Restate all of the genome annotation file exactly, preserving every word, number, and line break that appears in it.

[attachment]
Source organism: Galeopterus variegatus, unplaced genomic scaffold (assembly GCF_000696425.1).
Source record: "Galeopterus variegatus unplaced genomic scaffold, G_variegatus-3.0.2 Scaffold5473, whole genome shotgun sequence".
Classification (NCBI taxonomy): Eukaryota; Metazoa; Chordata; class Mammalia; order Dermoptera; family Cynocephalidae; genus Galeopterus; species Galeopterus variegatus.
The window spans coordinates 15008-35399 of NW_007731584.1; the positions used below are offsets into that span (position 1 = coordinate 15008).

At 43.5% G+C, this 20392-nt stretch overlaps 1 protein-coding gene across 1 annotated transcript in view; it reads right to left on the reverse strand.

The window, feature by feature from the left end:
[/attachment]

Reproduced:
Source organism: Galeopterus variegatus, unplaced genomic scaffold (assembly GCF_000696425.1).
Source record: "Galeopterus variegatus unplaced genomic scaffold, G_variegatus-3.0.2 Scaffold5473, whole genome shotgun sequence".
Classification (NCBI taxonomy): Eukaryota; Metazoa; Chordata; class Mammalia; order Dermoptera; family Cynocephalidae; genus Galeopterus; species Galeopterus variegatus.
The window spans coordinates 15008-35399 of NW_007731584.1; the positions used below are offsets into that span (position 1 = coordinate 15008).

At 43.5% G+C, this 20392-nt stretch overlaps 1 protein-coding gene across 1 annotated transcript in view; it reads right to left on the reverse strand.

The window, feature by feature from the left end: